Glutathione restricts serine metabolism to preserve regulatory T cell function. (Doctoral thesis)
- Experimental and Molecular Immunology
Regulatory T cells (Tregs) play an indispensable role in maintaining immune tolerance and preventing autoimmunity. Tregs are known to rely on oxidative metabolism in their quiescent state while engaging a complex orchestration of glycolysis, lipid oxidation, and amino acids metabolism upon activation. Mitochondrial oxidative phosphorylation (OXPHOS) results in the generation of reactive oxygen species (ROS), which are important cellular signaling molecules. Nevertheless, ROS have to be tightly balanced as increased concentrations result in cellular damage.
A group of molecules termed antioxidant are instrumental in the ROS-detoxifying process, of which glutathione (GSH) is the most abundant one. The tripeptide GSH is synthesized in a two-step process. In the initial rate-limiting step, L-glutamate and cysteine are converted to γ-glutamylcysteine by the enzyme glutamate-cysteine ligase. The enzyme GSH synthetase, then adds glycine to the C-terminal of γ-glutamylcysteine to form GSH.
Serine, when converted to glycine, fuels GSH synthesis and supports the one-carbon metabolic network which is important for effector T cell (Teff) responses. However, the role of serine in Treg metabolism and Treg specific stress responses is unknown. Using a genetic mutant mouse model harboring a Treg-specific deletion of the glutamate cysteine ligase catalytic subunit (Gclc), we show that loss of GSH and increased ROS level in Tregs altered serine synthesis and uptake, and that this feedback loop was critical for Treg function. Although Gclc deletion did not impair Treg differentiation and number, the mutant mice displayed severe sign of spontaneous autoimmunity, infiltration of various immune cells in different organs and a reduced lifespan.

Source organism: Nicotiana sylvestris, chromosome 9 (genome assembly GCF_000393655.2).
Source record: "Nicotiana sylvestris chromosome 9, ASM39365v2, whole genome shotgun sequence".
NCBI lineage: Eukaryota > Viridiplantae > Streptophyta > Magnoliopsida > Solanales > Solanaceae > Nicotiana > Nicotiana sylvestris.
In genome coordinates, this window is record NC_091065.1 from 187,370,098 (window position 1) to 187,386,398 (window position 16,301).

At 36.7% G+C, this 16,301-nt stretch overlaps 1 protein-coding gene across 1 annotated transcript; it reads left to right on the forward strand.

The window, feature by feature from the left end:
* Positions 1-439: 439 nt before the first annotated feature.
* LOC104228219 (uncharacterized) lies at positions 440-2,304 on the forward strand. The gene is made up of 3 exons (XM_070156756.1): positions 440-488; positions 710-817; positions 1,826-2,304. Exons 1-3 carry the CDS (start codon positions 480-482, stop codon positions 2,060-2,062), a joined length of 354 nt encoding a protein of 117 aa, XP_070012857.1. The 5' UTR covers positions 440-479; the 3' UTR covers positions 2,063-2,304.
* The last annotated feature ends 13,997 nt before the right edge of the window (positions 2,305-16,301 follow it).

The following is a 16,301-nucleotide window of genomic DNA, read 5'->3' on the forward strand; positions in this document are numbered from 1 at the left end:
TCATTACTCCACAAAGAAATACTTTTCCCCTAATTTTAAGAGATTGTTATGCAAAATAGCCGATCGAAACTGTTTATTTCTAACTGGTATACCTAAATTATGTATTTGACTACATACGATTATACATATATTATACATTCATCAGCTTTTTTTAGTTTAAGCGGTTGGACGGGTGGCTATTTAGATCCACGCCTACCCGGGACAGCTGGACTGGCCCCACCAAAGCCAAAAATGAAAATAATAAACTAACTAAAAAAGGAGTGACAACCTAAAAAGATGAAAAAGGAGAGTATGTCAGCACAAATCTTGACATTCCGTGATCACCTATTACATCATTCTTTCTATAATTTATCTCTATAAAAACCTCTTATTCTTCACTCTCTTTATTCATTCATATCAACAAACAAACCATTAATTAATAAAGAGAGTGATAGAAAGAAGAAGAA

At the molecular level, Gclc-deficient Tregs showed increased serine uptake via alanine/serine/cysteine/threonine transporter 1 (ASCT1) and serine synthesis via phosphoglycerate dehydrogenase (PHGDH). These led to enhanced mTOR activity and proliferation, but downregulation of FoxP3 expression, which is critical for proper Treg function. Limiting intracellular serine uptake and synthesis in vitro restored FoxP3 expression and Treg suppressive capacity. In vivo, serine deprivation reduced spontaneous T and B cell activation, inflammatory cytokine production and rescued mutant mice from their lethal inflammatory disease.
Interestingly, Tregs specific Gclc-deficient mice exhibited superior anti-tumor immunity, which was solely dependent on Treg dysfunction. Importantly, pharmacological blockade of GSH synthesis in human Tregs confirmed our findings derived from the genetically altered Gclc mutant mice. Our work has shed light on an unexpected role of ROS and GSH in modulating serine metabolism to conserve Treg functionality.